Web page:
The transfers from 1978 by David Turner are in tune with the sound of these recordings – there’s not a trace of phony EQ on this entire record

This Two-Fer includes all of Tenor Madness and most of Work Time and Tour De Force.

Top jazz players such as Ray Bryant, John Coltrane, Red Garland, Kenny Drew, Max Roach and Paul Chambers can be heard on the album.

If you want all the tubey magic of the earlier pressings, a top quality pressing of the real Tenor Madness album on Prestige is going to give you more of that sound.

David Turner’s mastering setup in the ’70s has a healthy dose of Tubey Magic, but it can’t compete in that area with the All Tube cutting chains that were making records in the ’50s and ’60s.  Without one of those early pressings around to compare, we don’t think you’re going to feel you are missing out on anything in the sound with best copies.

And where can you find an early Prestige pressing with audiophile playing surfaces like these?   (more…)

John Coltrane – Soultrane

More John Coltrane

  • This Prestige “stereo” pressing boasts outstanding Double Plus (A++) sound on both sides – reasonably quiet vinyl too
  • It may say stereo on the cover, but this album is pure, glorious MONO, with sound that is full-bodied, relaxed, Tubey Magical and tonally correct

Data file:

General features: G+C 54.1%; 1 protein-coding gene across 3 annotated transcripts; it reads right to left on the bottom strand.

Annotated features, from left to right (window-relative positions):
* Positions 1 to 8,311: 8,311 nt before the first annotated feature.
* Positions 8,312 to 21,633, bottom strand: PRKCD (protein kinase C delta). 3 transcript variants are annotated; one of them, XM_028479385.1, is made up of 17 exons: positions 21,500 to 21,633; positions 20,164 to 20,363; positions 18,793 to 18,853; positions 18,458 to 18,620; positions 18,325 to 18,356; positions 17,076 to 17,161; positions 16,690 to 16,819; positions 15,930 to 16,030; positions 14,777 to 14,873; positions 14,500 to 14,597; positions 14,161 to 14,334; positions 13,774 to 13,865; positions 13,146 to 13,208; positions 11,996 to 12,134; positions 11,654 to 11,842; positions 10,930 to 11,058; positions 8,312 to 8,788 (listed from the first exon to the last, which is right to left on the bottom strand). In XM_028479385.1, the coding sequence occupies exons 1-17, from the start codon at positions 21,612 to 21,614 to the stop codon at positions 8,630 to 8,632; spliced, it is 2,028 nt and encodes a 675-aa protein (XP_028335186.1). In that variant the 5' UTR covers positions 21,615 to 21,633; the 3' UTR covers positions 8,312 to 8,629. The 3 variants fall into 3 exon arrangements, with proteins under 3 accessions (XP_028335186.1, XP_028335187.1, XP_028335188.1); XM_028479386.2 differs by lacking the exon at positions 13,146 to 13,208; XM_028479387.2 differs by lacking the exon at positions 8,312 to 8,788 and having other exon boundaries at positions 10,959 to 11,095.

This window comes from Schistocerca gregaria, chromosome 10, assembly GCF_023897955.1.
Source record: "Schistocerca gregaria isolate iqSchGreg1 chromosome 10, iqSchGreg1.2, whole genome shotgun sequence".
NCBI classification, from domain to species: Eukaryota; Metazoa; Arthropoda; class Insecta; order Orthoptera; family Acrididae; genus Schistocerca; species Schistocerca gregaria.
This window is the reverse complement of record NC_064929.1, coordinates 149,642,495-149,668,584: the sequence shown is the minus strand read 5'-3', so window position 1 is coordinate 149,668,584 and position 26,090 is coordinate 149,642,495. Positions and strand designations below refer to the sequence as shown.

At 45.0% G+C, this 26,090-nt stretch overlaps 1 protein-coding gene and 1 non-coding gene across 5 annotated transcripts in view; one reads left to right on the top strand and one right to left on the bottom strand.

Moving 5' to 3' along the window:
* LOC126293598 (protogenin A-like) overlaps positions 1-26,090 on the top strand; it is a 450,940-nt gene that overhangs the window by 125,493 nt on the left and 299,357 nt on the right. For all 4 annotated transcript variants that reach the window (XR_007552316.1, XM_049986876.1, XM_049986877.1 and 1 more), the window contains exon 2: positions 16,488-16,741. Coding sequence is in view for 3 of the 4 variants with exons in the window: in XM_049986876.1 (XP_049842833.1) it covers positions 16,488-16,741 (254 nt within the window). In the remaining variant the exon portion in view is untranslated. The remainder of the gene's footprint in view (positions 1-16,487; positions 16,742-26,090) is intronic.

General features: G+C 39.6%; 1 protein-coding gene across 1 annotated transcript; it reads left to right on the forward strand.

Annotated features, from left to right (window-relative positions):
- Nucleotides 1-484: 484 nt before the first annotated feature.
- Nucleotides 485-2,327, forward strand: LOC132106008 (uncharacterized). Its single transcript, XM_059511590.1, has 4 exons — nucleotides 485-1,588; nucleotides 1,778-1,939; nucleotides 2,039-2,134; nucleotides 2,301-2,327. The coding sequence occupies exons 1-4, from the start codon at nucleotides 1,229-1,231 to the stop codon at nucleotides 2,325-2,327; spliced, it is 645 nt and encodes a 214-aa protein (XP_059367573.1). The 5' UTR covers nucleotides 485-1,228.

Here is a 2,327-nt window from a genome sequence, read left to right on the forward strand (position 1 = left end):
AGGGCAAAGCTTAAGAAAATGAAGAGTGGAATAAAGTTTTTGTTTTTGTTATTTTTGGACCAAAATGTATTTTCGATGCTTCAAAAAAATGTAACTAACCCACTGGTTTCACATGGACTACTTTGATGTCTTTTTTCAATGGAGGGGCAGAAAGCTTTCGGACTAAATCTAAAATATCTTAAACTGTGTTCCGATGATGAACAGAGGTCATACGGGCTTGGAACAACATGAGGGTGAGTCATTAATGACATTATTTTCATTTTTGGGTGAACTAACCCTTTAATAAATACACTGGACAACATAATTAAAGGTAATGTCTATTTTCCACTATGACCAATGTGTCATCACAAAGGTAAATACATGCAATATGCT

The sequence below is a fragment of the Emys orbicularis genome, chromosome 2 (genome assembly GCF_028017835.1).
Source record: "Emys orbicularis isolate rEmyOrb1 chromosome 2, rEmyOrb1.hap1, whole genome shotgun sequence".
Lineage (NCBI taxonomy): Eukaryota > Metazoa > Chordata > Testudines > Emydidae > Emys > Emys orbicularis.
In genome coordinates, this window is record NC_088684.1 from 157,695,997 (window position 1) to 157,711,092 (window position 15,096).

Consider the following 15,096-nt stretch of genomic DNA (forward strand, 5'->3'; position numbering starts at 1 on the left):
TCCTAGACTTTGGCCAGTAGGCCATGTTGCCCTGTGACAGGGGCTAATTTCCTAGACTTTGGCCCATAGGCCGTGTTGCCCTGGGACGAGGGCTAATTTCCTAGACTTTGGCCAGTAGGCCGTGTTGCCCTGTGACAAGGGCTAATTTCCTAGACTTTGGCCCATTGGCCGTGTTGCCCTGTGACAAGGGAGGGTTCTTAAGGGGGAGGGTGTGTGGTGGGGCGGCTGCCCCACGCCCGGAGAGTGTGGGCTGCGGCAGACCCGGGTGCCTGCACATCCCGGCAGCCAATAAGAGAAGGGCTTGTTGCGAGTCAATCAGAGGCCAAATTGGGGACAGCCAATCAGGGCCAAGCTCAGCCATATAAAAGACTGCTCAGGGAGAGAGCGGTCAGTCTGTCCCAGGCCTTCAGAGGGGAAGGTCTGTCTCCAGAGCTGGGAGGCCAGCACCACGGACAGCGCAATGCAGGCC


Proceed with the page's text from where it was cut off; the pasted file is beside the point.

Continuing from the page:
• Here is the palpable jazz energy, the life of the music, that’s sure to be missing from whatever dead-as-a-doornail Heavy Vinyl pressing is being stamped out these days
  • “… a classic of the 20th century jazz canon and an essential point of reference in Coltrane’s own tumultuous career…. this is the album on which Coltrane first emerged as the primary innovator of the jazz world, wielding an astonishing technical virtuosity and a blinding vision of the possibilities of the tenor sax.”

Vintage covers for this album are hard to find in clean shape. Most of them will have at least some amount of ringwear, seam wear and edge wear. We guarantee that the cover we supply with this Hot Stamper is at least VG, and it will probably be VG+. If you are picky about your covers please let us know in advance so that we can be sure we have a nice cover for you.